Wednesday, June 30, 2010

Task-Based Teaching

While cruising the internet, I came across this helpful site from David Nunan.  It looks like an online course that is currently underway.  So far, only lesson one is up on the site but it looks like the other ones will be up soon.  He has a helpful summary of two different approaches to methodology:

"Transmission model
The first approach is known as the transmission model of learning. The word 'transmission' captures the philosophy of the approach. 'To transmit' is to send someone from one person or place to another. So this approach involves sending something, in this case knowledge, from a teacher to a learner. The teacher knows - the student doesn't. The teacher's job is to recreate the knowledge in the mind of the student. The philosophy leads naturally to a teacher-centered classroom in which the learners are passive recipients of input fed into them by the teacher. Language classrooms predicated on this approach are characterized by rote learning, memorization, and repetition.


Experiential model
The alternative view is that the transmission approach simply doesn't work, that if someone is to learn, then they have to do the learning for themselves. This approach is know as experiental learning. The role for the teacher is to create the conditions through which this can happen. Again, the label ' experiential' gives a clue as to the essence of the philosophy. Learners learn through active experiences in the classroom – 'learning by doing'. This philosophy leads to learner-centered classrooms in which learners acquire skills (rather than memorize facts) through hands-on experiences. Methodologically, students will engage in role plays, simulations and other active learning tasks. (For a comprehensive overview of this approach, see Kohonen, 1992.)"


In many traditional subject areas in the humanities or social sciences, learning happens mostly through transmission.  Your teacher knows more about history than you do, and he or she transmits that information to you.  In other areas though, such as physical education, music, or even engineering, science you learn through an experiential model.  Playing sports, an instrument or by time spent in the lab working out problems.  

I think both the transmission as well as experiential models have their place in the esl/efl classroom.  Some things, such as vocabulary or verb conjugations just need to be memorized.  There is really no way around it.  But, the need for this transmission model is really quite minimal, and indeed it must be if the learning is to be long-lasting, beyond the final exam.  Language is impossible to separate from the experiences of daily life in which it's used and so it's the role plays and real-life learning situations of the experiential model that prove most helpful.   How does this practically work itself out in my classroom?

1. I will almost never have a class discussion where the students talk with me directly unless there are less than about 5 students in the class.  I will ALWAYS put them in partners or groups of 3, have them talk amongst themselves about whatever we're discussing that day and then I'll poll a representative from each group to tell me and the class what they talked about.  This way, I'm in the background and the students are responsible for their own learning/progress.  I provide feedback through the answers I get at the end.  I will usually not correct mistakes unless they blatantly inhibit understanding, or more than 1 person makes the same mistake.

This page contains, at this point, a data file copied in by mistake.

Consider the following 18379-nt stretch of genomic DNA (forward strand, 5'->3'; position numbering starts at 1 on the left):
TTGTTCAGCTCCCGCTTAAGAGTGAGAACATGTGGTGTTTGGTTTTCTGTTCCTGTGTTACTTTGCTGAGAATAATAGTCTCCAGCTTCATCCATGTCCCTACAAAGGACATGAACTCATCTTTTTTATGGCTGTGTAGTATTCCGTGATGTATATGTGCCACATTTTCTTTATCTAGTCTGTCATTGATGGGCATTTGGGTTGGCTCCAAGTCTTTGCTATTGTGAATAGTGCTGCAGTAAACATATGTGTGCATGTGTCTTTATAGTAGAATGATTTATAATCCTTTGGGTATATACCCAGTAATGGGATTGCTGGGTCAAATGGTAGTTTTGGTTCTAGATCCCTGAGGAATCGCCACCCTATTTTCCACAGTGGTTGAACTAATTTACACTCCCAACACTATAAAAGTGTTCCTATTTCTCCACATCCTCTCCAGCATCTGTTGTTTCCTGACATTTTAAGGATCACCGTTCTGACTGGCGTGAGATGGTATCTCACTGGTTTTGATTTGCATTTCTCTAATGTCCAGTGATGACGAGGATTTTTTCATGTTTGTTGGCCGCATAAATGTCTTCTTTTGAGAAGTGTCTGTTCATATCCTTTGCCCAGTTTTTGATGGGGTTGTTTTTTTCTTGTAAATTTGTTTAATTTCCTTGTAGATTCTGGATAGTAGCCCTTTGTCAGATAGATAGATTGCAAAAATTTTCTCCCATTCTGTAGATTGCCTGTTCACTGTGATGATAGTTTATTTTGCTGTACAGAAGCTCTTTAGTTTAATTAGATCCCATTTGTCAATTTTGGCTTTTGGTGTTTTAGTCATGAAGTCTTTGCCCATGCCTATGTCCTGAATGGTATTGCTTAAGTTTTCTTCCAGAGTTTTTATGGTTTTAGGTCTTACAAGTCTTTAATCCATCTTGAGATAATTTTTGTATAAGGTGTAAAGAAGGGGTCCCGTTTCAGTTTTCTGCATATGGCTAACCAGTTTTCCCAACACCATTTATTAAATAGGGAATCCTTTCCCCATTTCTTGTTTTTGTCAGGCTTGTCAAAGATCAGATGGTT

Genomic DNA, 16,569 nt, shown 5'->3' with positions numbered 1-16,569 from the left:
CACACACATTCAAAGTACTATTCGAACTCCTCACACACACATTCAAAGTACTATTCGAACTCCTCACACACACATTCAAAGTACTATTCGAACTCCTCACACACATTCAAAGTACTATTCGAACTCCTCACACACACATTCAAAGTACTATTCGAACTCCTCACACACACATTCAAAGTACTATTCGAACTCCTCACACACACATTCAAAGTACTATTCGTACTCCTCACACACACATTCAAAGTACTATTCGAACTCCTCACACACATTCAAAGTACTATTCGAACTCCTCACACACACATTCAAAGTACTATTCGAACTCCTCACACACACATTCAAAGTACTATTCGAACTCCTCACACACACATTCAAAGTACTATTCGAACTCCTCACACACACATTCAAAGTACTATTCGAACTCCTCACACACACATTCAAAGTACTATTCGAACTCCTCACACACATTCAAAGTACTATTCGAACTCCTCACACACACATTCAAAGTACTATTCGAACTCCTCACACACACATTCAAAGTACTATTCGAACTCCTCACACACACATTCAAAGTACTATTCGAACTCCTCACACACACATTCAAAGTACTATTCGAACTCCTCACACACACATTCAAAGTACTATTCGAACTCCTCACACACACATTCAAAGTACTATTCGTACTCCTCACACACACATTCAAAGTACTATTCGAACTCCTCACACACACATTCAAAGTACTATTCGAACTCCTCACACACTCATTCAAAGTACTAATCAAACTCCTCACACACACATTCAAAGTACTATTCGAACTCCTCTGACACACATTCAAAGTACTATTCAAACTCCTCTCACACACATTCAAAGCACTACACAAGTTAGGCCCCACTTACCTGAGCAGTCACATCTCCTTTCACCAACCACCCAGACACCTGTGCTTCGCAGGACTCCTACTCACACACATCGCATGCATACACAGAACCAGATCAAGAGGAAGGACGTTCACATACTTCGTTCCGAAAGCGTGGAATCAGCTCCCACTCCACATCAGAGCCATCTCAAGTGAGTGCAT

2.  I use role plays involving real life situations.  I'll usually start the students off with few beginning lines of a conversation, give them about 15 minutes to finish the conversation, memorize and then present to the class.  I act as a resource, not the center of the activity.

3. I play a lot of games in my class.  This again puts me in the background and I like how it mimics real life.  The students have to understand directions about how to play, in English.  Then, they will receive a handout or set of cards or something, all in English and they need to figure out what to do.  It puts the responsibility for understanding onto the students.
 

2 comments:

jillsbrain said...

Hi Jackie,
I read over many of your posts on this site and on Just wandering and the AT blog as well. Awesome!!!
I traveled for a year and before that had traveled a month here and there. In any case, I agree with so much of what you believe--live simply, be conscious about spending/not spending money, service work etc. I would love to one day hike the AT as well. I did walk the Camino de Santiago pilgrimage in Spain last year. At the moment I am seriously considering a teaching job in Korea-preferably in or near Seoul and preferably in Uni or Public school. I have teaching credentials but no ESL Cert. Do you think I should get the Celta? If you would be kind enough to answer some questions for me, that would so appreciated! My email addy is jillsbrain@gmail.com. Again, so nice to find someone that shares many sensibilities. Take care. Jill

Jackie Bolen said...

Hey Jill...I'm happy to answer questions but I will usually do it publicly for the benefit of everyone that reads the blog and only if I haven't answered it before. So...ask away!